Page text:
Switching From Healer To Tank Was Terrifying

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If there’s one thing I love doing in Final Fantasy XIV, it’s healing. Saving teammates from huge attacks and making sure we survive to the end of the fight feels good. After playing some of the classes from the upcoming expansion Shadowbringers, I’ve opted for a change of pace. Now, I’m tanking and leading the fight. It’s a role I played in MMORPGs years ago, and jumping back in has brought a surprising mixture of excitement and anxiety.

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In my heart of hearts, I’ll always be a healer. Jumping into Final Fantasy XIV and learning the ins and outs of the White Mage class has been one of the most rewarding gameplay experiences of my life. Mixed with social elements like roleplaying and server events, it’s allowed me to really connect to other players. I even met my current girlfriend through the game, and we’ve kept a straightforward dynamic: She performs the tank role—high-HP classes that draw enemy attention—and I play as a healer. Together, we fight crimes and defeat raid bosses. It’s been a fantastic time. A few weeks ago, I got to play the new classes from Shadowbringers, including the new Gunbreaker tank class and the revamped Dark Knight. I loved it, and I want to play both when the expansion comes out. I don’t want to be some liability who starts off a class at high levels without knowing the ropes, so I’ve spent the last week or so diving into Dark Knight. It’s scary!

I used to tank in a progression raiding guild in Star Wars: The Old Republic. We would slowly work our way through complicated, high-level content as it released. My role was mostly that of an off-tank, though, which meant that while my beefier pal held the main boss’ attention, I would make sure that minions and side bosses were focused on me. Tanking in SWTOR was straightforward. Using a “taunt” skill pretty much assured you had aggro, and even though I had a parser program to track my “threat” generation compared to my damage-dealing buddies, it wasn’t a particularly deep game. Final Fantasy XIV’s not overly complicated either, but the wide range of content means that there’s a lot of fights and mechanics to know. I played a lot of these as a healer or even a damage dealer. Leaping in as a tank has given me pause.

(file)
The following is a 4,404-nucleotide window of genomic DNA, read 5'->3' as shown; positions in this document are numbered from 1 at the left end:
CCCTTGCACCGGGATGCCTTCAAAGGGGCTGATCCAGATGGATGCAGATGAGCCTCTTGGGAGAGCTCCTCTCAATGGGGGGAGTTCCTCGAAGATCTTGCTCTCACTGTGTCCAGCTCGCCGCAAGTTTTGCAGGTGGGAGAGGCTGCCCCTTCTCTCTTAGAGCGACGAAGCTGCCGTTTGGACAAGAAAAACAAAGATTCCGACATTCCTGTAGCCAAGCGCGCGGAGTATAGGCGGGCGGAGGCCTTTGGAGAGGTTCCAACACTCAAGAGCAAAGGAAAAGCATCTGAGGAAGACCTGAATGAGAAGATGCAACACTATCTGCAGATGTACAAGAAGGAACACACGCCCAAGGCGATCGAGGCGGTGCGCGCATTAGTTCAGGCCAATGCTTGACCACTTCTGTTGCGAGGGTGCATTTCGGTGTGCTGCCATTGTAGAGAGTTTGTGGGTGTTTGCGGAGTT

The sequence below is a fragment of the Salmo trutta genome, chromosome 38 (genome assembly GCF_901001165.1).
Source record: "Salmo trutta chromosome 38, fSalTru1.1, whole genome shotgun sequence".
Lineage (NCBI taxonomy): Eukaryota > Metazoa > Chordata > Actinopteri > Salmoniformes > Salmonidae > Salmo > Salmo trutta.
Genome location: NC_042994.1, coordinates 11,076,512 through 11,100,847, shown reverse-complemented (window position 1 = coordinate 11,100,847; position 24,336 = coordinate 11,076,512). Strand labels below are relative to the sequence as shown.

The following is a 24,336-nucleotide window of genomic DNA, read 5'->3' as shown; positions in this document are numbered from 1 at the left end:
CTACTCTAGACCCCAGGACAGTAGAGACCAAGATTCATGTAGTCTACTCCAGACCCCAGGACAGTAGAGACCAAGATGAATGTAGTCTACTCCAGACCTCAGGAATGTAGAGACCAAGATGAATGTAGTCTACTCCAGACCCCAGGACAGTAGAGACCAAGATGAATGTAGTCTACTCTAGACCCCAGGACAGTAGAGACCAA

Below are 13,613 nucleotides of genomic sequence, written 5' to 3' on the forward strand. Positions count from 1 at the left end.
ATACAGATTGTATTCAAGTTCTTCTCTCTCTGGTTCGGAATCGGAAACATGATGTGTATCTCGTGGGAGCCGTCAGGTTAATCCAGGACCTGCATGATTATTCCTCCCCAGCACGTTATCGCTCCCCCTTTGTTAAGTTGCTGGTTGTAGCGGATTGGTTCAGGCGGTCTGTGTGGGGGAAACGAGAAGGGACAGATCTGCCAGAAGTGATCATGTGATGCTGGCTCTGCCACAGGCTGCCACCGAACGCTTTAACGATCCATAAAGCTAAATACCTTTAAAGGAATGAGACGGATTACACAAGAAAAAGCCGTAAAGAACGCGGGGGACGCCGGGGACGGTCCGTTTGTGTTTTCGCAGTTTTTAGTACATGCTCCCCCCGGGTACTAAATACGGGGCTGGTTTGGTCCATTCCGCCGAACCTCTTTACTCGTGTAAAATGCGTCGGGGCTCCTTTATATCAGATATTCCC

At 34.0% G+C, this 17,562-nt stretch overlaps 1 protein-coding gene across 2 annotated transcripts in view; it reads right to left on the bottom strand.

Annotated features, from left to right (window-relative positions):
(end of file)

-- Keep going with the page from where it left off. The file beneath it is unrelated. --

Illustration for article titled Switching From Healer To Tank Was Terrifying
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Oh shit, where do I position this boss so that their attack always misses the group? Do I have enough time to stack with my teammates and split damage, or am I going to run in too early and get them hit by a damaging cleave? Okay, so I pop this parrying cooldown early to mitigate damage and save this other defensive boost for when a tank-buster comes in. It’s not impossible to learn, and looking at fights from a different perspective has been illuminating.

Last night, as I raced through Stormblood content, I faced the primal (read: god) Susano. As a fight, it’s what we might call a “tank and spank.” Hop in, keep threat. That’s about it. But for whatever reason, Susano marked a turning point on the damage scale. He was hitting with tank busters that were smacking me down dangerously low. There’s a temptation to panic in those moments, but tanking is about trust. As someone who mains a healer, I know the truth: you’re not dying until you’re dead. So I pushed through.